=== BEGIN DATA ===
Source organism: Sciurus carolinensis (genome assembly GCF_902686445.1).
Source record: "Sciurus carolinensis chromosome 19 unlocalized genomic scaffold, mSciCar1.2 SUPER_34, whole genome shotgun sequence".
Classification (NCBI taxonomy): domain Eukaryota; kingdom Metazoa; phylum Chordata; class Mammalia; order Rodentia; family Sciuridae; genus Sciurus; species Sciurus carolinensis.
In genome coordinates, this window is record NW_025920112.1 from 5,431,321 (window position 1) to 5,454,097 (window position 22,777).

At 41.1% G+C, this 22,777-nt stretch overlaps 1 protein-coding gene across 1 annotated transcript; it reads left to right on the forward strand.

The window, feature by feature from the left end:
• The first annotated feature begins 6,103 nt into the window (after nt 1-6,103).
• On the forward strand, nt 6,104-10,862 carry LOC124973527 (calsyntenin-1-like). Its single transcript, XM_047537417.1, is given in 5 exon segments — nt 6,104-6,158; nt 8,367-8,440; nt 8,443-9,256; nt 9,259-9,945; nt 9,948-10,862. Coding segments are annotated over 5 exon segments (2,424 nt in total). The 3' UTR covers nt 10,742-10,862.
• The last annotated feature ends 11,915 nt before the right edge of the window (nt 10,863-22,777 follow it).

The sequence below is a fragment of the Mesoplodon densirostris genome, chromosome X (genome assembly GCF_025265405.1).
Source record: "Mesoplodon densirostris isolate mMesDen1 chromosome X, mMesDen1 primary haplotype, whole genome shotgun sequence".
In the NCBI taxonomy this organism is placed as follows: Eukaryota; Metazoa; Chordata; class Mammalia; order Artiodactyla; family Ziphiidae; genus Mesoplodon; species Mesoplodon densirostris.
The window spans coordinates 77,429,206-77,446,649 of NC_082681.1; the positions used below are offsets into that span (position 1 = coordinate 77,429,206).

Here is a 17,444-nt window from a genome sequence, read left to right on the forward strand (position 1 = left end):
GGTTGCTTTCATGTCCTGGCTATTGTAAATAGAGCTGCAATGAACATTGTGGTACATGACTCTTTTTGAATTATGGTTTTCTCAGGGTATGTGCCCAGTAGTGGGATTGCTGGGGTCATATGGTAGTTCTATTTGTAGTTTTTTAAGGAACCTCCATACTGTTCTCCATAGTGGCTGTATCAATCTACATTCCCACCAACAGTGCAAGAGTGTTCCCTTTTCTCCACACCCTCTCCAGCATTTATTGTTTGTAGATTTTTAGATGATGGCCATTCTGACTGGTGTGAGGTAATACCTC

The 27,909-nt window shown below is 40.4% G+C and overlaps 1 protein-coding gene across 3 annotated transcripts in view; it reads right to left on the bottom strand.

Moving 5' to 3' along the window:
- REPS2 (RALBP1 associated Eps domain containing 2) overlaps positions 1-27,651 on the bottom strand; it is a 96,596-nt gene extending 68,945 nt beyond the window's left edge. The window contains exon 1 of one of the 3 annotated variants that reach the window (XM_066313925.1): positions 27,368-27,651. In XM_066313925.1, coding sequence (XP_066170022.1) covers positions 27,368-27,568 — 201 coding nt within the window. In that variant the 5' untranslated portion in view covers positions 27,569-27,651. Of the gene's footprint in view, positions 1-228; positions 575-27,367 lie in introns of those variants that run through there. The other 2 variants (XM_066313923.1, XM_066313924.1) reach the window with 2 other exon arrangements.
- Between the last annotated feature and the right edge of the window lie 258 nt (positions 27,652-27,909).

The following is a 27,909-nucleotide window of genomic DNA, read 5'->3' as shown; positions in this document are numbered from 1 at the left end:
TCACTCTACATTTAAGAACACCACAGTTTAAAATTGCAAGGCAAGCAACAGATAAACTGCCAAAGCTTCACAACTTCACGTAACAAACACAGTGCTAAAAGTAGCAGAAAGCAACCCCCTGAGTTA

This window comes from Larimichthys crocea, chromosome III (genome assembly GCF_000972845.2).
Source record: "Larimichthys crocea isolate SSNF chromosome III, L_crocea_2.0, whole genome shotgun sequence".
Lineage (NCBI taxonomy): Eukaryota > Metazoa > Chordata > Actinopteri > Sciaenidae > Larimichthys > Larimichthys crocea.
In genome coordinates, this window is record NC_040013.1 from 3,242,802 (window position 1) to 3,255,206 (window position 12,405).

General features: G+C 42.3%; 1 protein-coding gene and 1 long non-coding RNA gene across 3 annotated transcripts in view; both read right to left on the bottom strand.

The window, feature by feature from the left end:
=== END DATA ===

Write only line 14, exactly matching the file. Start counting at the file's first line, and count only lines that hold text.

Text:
Here is a 17,444-nt window from a genome sequence, read left to right on the forward strand (position 1 = left end):